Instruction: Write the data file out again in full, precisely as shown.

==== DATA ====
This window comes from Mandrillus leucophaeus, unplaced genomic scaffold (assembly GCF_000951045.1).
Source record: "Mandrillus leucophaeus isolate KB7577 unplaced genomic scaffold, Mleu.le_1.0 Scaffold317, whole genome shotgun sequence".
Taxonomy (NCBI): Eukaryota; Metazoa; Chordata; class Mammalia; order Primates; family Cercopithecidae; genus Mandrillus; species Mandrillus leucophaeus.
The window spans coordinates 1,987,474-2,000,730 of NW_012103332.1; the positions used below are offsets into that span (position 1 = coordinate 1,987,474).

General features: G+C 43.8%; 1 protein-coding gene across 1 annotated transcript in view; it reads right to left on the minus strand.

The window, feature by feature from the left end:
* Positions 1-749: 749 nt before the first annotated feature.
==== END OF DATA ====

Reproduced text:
This window comes from Mandrillus leucophaeus, unplaced genomic scaffold (assembly GCF_000951045.1).
Source record: "Mandrillus leucophaeus isolate KB7577 unplaced genomic scaffold, Mleu.le_1.0 Scaffold317, whole genome shotgun sequence".
Taxonomy (NCBI): Eukaryota; Metazoa; Chordata; class Mammalia; order Primates; family Cercopithecidae; genus Mandrillus; species Mandrillus leucophaeus.
The window spans coordinates 1,987,474-2,000,730 of NW_012103332.1; the positions used below are offsets into that span (position 1 = coordinate 1,987,474).

General features: G+C 43.8%; 1 protein-coding gene across 1 annotated transcript in view; it reads right to left on the minus strand.

The window, feature by feature from the left end:
* Positions 1-749: 749 nt before the first annotated feature.